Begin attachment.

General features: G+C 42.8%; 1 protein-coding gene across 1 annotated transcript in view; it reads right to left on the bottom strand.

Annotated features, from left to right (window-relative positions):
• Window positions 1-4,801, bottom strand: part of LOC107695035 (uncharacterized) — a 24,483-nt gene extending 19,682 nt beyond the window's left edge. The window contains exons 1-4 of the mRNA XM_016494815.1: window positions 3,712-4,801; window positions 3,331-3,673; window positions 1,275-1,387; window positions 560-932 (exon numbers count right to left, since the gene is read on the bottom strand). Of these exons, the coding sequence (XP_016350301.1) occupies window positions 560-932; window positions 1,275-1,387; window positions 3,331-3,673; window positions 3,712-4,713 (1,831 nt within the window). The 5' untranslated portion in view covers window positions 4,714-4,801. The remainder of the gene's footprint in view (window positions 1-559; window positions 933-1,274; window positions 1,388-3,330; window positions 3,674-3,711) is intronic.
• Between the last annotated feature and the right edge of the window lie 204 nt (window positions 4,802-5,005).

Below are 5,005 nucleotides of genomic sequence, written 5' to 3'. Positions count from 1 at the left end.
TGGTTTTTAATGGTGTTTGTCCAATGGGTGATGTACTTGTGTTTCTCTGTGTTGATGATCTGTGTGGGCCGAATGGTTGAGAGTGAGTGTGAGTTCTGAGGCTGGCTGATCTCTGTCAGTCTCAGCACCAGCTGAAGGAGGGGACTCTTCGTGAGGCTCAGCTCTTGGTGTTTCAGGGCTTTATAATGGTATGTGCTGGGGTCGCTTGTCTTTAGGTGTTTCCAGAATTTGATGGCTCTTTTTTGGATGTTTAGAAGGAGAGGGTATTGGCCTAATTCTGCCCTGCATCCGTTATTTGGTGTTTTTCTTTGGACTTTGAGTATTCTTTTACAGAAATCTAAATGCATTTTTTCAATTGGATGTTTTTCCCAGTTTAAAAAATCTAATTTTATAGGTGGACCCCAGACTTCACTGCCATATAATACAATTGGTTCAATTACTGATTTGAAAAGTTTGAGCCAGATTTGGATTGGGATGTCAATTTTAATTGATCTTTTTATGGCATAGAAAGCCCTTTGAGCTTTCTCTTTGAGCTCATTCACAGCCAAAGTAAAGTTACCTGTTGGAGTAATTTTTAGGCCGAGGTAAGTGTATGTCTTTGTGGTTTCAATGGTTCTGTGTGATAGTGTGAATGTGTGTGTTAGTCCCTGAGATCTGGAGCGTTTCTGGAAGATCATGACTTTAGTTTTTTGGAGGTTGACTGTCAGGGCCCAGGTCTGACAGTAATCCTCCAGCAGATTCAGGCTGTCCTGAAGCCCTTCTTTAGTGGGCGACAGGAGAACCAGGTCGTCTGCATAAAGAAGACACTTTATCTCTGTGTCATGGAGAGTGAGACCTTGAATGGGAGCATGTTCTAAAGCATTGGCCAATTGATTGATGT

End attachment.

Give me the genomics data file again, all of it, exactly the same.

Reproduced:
General features: G+C 42.8%; 1 protein-coding gene across 1 annotated transcript in view; it reads right to left on the bottom strand.

Annotated features, from left to right (window-relative positions):
• Window positions 1-4,801, bottom strand: part of LOC107695035 (uncharacterized) — a 24,483-nt gene extending 19,682 nt beyond the window's left edge. The window contains exons 1-4 of the mRNA XM_016494815.1: window positions 3,712-4,801; window positions 3,331-3,673; window positions 1,275-1,387; window positions 560-932 (exon numbers count right to left, since the gene is read on the bottom strand). Of these exons, the coding sequence (XP_016350301.1) occupies window positions 560-932; window positions 1,275-1,387; window positions 3,331-3,673; window positions 3,712-4,713 (1,831 nt within the window). The 5' untranslated portion in view covers window positions 4,714-4,801. The remainder of the gene's footprint in view (window positions 1-559; window positions 933-1,274; window positions 1,388-3,330; window positions 3,674-3,711) is intronic.
• Between the last annotated feature and the right edge of the window lie 204 nt (window positions 4,802-5,005).

Below are 5,005 nucleotides of genomic sequence, written 5' to 3'. Positions count from 1 at the left end.
TGGTTTTTAATGGTGTTTGTCCAATGGGTGATGTACTTGTGTTTCTCTGTGTTGATGATCTGTGTGGGCCGAATGGTTGAGAGTGAGTGTGAGTTCTGAGGCTGGCTGATCTCTGTCAGTCTCAGCACCAGCTGAAGGAGGGGACTCTTCGTGAGGCTCAGCTCTTGGTGTTTCAGGGCTTTATAATGGTATGTGCTGGGGTCGCTTGTCTTTAGGTGTTTCCAGAATTTGATGGCTCTTTTTTGGATGTTTAGAAGGAGAGGGTATTGGCCTAATTCTGCCCTGCATCCGTTATTTGGTGTTTTTCTTTGGACTTTGAGTATTCTTTTACAGAAATCTAAATGCATTTTTTCAATTGGATGTTTTTCCCAGTTTAAAAAATCTAATTTTATAGGTGGACCCCAGACTTCACTGCCATATAATACAATTGGTTCAATTACTGATTTGAAAAGTTTGAGCCAGATTTGGATTGGGATGTCAATTTTAATTGATCTTTTTATGGCATAGAAAGCCCTTTGAGCTTTCTCTTTGAGCTCATTCACAGCCAAAGTAAAGTTACCTGTTGGAGTAATTTTTAGGCCGAGGTAAGTGTATGTCTTTGTGGTTTCAATGGTTCTGTGTGATAGTGTGAATGTGTGTGTTAGTCCCTGAGATCTGGAGCGTTTCTGGAAGATCATGACTTTAGTTTTTTGGAGGTTGACTGTCAGGGCCCAGGTCTGACAGTAATCCTCCAGCAGATTCAGGCTGTCCTGAAGCCCTTCTTTAGTGGGCGACAGGAGAACCAGGTCGTCTGCATAAAGAAGACACTTTATCTCTGTGTCATGGAGAGTGAGACCTTGAATGGGAGCATGTTCTAAAGCATTGGCCAATTGATTGATGT